Megachurches Do It Better

October 18th, 2011
Lakewood Church, Houston | Image © Bryan Person | Flickr | Used under Creative Commons license.

There’s a photo going around Facebook and Google+ showing what’s supposed to be a megachurch auditorium, complete with cushioned theater seats, lights, big TV screens and fancy windows. The caption reads, “Megachurch: Because This Is More Important Than Feeding the Starving."

The person who created this graphic probably meant well, but their idea that somehow megachurches are morally inferior to smaller churches because they have larger, more elaborate buildings, is a misguided one.

The fact is, most megachurches run more efficiently than smaller churches, which frees up more money for service and mission. Take the largest congregation in the U.S., for example, Lakewood Church in Houston. In 2005, Lakewood moved into the Compaq Center, a former sports arena. The church paid $75 million to renovate the space, and then paid just under $12 million in advance for 30 years of rent. At the time, there were critics who complained that Lakewood was being too extravagant with its building plans.

But consider that Lakewood Church averages about 43,000 people per week at its weekend services. That comes out to around $1750 per person for the renovations and 76¢ per person per month for rent. If a church of 300 reached this level of efficiency, they’d be spending a little over half a million bucks on their building followed by $228 a month for rent or mortgage.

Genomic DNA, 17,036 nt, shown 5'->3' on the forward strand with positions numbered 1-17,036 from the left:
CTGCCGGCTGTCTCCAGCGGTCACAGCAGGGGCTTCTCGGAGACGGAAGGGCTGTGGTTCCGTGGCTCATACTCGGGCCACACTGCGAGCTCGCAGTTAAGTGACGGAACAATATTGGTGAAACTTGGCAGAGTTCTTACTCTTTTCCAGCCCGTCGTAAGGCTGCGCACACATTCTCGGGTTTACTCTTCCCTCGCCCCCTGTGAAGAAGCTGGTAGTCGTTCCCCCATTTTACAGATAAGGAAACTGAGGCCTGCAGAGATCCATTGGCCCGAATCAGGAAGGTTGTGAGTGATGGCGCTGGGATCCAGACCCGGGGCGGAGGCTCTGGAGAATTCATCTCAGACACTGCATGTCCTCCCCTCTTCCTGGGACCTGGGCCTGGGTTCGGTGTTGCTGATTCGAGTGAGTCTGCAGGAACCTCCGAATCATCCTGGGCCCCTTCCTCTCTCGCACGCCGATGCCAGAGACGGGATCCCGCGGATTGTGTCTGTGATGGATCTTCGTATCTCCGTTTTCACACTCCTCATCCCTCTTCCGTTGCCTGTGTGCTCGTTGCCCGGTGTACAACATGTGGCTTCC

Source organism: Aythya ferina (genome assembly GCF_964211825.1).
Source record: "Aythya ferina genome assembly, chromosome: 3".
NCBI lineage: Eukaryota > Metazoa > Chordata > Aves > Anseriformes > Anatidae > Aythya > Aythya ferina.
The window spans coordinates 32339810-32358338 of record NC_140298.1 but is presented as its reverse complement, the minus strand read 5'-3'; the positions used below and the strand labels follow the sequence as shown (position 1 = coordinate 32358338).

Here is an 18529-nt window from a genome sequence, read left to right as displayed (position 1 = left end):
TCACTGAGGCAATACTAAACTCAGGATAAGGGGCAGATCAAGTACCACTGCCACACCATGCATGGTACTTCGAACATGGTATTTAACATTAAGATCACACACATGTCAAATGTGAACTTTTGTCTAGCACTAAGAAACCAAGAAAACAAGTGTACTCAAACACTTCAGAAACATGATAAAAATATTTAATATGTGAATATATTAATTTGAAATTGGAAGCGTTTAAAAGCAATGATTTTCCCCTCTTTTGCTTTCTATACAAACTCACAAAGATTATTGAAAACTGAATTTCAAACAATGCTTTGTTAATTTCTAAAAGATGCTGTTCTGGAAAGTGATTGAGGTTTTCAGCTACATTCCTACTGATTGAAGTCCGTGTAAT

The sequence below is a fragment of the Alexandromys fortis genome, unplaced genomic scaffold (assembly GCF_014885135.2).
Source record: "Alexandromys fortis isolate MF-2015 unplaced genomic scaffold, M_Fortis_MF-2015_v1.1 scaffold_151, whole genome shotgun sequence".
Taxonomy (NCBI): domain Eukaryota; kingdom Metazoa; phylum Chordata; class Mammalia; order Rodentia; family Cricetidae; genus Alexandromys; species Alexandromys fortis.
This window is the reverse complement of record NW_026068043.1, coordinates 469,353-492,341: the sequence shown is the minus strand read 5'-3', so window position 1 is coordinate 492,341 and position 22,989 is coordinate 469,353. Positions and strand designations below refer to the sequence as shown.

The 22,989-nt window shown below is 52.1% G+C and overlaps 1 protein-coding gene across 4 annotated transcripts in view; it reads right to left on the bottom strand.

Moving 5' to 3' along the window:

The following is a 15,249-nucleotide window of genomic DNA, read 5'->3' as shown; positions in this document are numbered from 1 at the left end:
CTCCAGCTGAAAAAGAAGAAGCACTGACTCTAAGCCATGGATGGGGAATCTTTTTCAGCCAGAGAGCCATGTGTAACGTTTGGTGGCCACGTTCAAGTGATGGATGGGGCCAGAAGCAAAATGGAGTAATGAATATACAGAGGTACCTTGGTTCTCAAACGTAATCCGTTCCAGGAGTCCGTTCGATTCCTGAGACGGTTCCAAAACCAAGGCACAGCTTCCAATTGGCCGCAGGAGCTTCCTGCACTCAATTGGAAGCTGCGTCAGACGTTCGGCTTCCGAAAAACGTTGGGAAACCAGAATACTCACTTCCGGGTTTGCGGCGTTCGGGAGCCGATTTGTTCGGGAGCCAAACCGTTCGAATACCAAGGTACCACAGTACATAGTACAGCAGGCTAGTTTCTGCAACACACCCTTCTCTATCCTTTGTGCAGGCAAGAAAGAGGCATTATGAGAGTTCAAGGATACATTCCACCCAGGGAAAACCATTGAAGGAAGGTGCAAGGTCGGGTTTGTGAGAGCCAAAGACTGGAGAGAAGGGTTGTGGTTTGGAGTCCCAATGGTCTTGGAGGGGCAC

That sounds like a lot of bang for the buck, by anyone’s standard.

But rather than applauding megachurches for their efficiency and stewardship, some of us prefer taking shots at them. It’s the old “would Jesus buy a Lexus” debate revisited. The problem is, when we start down that road, sooner or later the standards we use to judge others end up being used against us. How can I condemn the big television screens in a megachurch when I have a high definition TV in my own house? Are the cushioned theater chairs and fancy lights in large churches less virtuous than the cushioned pews and stained glass in small ones? Not really. In fact, considering that the large church probably spent less per capita, the reverse might actually be closer to the truth.

Megachurches probably spend less on clergy salaries per member than small churches, and because of their size, their clergy and other staff are more than likely able to specialize in a particular area of ministry. That means pastors can spend time doing one thing really well rather than being the ecclesial jacks-of-all-trades that many smaller churches have come to expect.

Larger churches have the resources to offer more ministries to meet the needs of communities. From sports leagues to soup kitchens to homeless ministries to schools to recovery groups, megachurches generally provide more options with more flexibility than smaller congregations. And I suspect they plant more churches too.

So who is it that’s really beating this anti-megachurch drum? Leaders of smaller churches? I'm not sure. But here’s something to consider. Instead of “punching upwards”, maybe we should all just aspire to make our own churches bigger. Small churches do certain things well, but when it comes to efficiency, large churches usually do it better.

It seems to me we need more big churches, not fewer.

Sign up to receive Shane Raynor's blog posts via email:

comments powered by Disqus